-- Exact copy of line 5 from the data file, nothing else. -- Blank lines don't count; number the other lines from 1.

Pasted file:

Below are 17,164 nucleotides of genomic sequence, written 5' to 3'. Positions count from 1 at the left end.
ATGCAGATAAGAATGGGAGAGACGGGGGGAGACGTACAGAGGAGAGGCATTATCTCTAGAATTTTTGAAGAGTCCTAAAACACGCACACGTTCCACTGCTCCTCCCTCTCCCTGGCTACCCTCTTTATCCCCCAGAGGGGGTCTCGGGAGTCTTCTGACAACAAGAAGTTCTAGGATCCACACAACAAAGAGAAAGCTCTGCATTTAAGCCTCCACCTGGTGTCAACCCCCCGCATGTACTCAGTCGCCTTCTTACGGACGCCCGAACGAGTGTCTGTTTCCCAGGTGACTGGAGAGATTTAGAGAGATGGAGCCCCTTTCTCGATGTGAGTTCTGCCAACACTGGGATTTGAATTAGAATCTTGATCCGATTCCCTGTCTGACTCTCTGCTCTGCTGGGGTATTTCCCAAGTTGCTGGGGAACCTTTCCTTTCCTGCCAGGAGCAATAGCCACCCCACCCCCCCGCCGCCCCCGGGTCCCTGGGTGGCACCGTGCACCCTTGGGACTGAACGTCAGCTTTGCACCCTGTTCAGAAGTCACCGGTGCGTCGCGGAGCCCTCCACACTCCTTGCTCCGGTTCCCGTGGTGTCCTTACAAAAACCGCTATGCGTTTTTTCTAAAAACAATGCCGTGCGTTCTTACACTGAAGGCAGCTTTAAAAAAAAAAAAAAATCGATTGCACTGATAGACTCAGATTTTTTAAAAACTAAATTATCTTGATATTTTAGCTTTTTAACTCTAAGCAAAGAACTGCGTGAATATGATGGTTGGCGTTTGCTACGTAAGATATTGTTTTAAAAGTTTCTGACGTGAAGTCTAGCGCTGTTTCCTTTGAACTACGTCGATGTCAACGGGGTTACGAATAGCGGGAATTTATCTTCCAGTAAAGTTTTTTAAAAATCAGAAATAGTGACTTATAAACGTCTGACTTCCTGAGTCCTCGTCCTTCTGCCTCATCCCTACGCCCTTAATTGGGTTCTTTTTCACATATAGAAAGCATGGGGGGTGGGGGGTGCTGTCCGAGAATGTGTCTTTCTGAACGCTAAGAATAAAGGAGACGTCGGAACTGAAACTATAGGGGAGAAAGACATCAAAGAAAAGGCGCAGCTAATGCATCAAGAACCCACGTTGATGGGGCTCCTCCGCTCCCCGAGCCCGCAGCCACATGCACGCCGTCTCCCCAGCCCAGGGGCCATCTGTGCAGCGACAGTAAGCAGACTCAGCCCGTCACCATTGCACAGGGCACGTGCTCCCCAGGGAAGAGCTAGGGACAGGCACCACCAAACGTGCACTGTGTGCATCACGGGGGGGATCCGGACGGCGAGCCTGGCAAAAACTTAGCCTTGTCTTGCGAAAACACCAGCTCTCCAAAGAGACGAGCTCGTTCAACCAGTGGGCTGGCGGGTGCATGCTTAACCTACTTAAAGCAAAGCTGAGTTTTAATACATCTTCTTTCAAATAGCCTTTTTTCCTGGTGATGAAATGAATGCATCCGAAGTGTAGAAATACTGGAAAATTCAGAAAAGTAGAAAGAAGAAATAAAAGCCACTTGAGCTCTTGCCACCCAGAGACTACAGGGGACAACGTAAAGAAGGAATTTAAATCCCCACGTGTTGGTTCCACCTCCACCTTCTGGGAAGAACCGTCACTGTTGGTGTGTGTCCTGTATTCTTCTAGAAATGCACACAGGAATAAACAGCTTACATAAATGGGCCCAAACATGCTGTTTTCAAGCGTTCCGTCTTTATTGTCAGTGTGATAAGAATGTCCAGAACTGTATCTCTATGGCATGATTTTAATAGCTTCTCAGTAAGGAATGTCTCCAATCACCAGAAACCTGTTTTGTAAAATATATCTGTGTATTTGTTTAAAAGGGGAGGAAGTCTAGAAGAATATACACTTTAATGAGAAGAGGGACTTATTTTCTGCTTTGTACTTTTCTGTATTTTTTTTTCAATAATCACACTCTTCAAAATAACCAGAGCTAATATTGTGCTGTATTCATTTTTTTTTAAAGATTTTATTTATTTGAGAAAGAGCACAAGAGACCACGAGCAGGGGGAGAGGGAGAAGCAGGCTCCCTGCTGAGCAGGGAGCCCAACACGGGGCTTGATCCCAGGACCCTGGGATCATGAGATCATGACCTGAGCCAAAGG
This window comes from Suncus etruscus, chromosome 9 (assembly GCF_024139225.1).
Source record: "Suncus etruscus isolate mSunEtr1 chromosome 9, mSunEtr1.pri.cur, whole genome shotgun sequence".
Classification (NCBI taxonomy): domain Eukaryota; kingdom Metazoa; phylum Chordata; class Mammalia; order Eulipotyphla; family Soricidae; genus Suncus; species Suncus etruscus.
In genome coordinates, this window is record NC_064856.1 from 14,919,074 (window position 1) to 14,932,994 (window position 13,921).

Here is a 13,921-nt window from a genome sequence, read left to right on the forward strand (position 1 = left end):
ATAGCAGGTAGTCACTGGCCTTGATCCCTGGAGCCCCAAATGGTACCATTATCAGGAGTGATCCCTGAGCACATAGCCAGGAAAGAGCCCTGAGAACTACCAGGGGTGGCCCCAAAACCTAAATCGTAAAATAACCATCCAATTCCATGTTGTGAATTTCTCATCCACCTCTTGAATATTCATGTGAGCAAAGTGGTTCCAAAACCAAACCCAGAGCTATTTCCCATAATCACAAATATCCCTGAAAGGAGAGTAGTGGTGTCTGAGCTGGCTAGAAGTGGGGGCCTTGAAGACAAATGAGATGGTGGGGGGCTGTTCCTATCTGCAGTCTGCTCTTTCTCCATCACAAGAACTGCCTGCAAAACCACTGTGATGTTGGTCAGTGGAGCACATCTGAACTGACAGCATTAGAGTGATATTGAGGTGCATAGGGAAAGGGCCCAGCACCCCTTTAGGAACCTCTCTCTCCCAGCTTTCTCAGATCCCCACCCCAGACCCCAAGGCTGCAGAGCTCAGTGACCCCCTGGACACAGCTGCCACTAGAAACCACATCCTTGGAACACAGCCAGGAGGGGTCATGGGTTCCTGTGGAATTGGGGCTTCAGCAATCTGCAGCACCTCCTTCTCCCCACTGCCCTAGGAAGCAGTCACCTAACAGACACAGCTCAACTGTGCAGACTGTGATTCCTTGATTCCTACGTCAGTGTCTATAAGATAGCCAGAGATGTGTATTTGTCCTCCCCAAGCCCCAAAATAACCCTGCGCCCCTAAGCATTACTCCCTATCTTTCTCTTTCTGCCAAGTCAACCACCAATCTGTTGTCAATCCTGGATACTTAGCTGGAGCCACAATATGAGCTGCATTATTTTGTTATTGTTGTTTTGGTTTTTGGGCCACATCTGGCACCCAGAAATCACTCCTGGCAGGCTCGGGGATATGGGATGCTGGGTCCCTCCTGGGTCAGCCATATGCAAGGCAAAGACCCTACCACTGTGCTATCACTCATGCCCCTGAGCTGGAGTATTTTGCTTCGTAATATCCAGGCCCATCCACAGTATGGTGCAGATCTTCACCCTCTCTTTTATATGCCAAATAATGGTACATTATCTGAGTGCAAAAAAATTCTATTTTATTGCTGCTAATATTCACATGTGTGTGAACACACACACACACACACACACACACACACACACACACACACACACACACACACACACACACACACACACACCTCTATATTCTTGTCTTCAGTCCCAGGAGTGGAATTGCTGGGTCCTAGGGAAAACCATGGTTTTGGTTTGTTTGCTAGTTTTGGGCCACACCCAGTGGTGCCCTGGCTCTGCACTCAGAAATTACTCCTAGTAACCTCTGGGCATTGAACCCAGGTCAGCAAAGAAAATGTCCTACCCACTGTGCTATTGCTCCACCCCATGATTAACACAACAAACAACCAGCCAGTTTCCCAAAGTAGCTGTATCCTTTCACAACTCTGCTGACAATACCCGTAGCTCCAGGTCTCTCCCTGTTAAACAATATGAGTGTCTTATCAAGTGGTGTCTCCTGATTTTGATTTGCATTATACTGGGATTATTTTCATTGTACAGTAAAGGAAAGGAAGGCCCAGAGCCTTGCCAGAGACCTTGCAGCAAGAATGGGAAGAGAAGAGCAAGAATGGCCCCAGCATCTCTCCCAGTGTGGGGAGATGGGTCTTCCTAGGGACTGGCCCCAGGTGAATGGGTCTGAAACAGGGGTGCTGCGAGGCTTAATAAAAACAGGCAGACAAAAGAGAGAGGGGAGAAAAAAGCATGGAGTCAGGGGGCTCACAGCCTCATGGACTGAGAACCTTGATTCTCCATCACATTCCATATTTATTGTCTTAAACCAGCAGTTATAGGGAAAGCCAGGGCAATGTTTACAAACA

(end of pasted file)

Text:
Classification (NCBI taxonomy): domain Eukaryota; kingdom Metazoa; phylum Chordata; class Mammalia; order Eulipotyphla; family Soricidae; genus Suncus; species Suncus etruscus.